2021 & Investing in HMOs: 13 Top Tips (you might want to think about first)

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Investing in HMOs: 13 Top Tips

You are looking to invest in property. The advice you keep getting is that Buy-To-Lets are ‘history’ and investing in HMOs is what you should be looking at.

Perhaps – but maybe your choice isn’t as clear cut as you think. First of all, what exactly is an HMO?

What is HMO investment property?

HMO is shorthand for Houses in Multiple Occupancy or Houses of Multiple Occupancy. They are also commonly called multi-lets.

If you own and rent out a property to 3 or more people, all unrelated to each other, who share the same communal facilities such as kitchen and bathroom, you are investing in HMOs.

If the number of unrelated tenants sharing your property is greater than 5 you are running a large HMO.

Each unrelated tenant is paying for a room, with their own tenancy agreement – they are not renting the whole house, as in a Buy-to-Let (BTL).

This is the simplified version – what constitutes an HMO investment property varies between councils. Check with the council where you are thinking of investing.

You should talk to the HMO officer in that council before you even offer on a property, establish their HMO criteria and understand the planning and licensing rules you need to observe.

Are HMOs a good investment?

The Benefits of Investing in HMOs (v Buy-to-Lets)

1. Yields

There’s a good reason why investing in HMOs is so popular. Research suggests the gross rental yields for HMOs can be 3 times greater than the returns for a BTL, varying between 8% and 15%, in contrast to the 3% to 8% returns you can expect from a BTL. This disparity is greatest in the North West in cities such as Liverpool and Manchester.

2. Demand

The pandemic dust has still to fully settle but early signs suggest the demand for affordable housing remains strong. Young professionals, for example, still value shared accommodation that is in close proximity to their work or to good transport links.

3. Voids and Arrears

When a tenant falls behind with the rent or leaves a BTL your income dries up. In contrast, when you are investing in HMOs, you know that rent is still coming in from the remaining rooms rented out. The greater the number of tenants, the greater your security of cash flow.

4. Tax Benefits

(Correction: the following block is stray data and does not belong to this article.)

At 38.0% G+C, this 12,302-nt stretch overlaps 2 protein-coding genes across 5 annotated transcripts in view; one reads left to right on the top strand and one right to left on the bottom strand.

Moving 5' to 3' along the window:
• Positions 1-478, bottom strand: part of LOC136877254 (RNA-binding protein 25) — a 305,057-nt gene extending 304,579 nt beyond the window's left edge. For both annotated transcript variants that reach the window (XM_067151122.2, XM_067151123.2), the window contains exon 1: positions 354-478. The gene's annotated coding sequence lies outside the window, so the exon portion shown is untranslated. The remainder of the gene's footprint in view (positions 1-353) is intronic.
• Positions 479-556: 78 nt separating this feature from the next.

Investing in HMOs can also be beneficial when the taxman comes calling. It is worth discussing with your accountant how much of your refurbishment costs are revenue costs and therefore tax deductible

What are the disadvantages of HMOs?

5. Planning & Licensing

If you are investing in HMOs you are looking at a lot of red tape that you ignore at your peril, as this recent case scenario illustrates:

The client had an existing BTL and converted it to HMO and got a licence. Refinancing to a new lender and no planning in place. It was required as the area was under an Article 4 and was refused due to saturation. The client tried to do a product switch but the current lender said no as they don’t do HMO’s. Needs to take it back to a normal BTL to get anything. Waste of money and property valuation alters.

A salutary lesson learned that your HMO journey starts with the council planning department and a conversation with the planning officer.

The officer will confirm that if you plan to convert a property into 5 or more rooms, you will need planning permission – less than 5 rooms and you generally don’t as this falls under permitted development.

If in conversation you establish the council has an Article 4 directive and your property falls within its catchment area, the number of rooms becomes immaterial – all applications must go to planning.

The officer will warn you that if the council deems the area to be at saturation point with HMOs, your chances of getting planning permission diminish significantly. If you can’t secure planning consent your chances of securing funding are slim.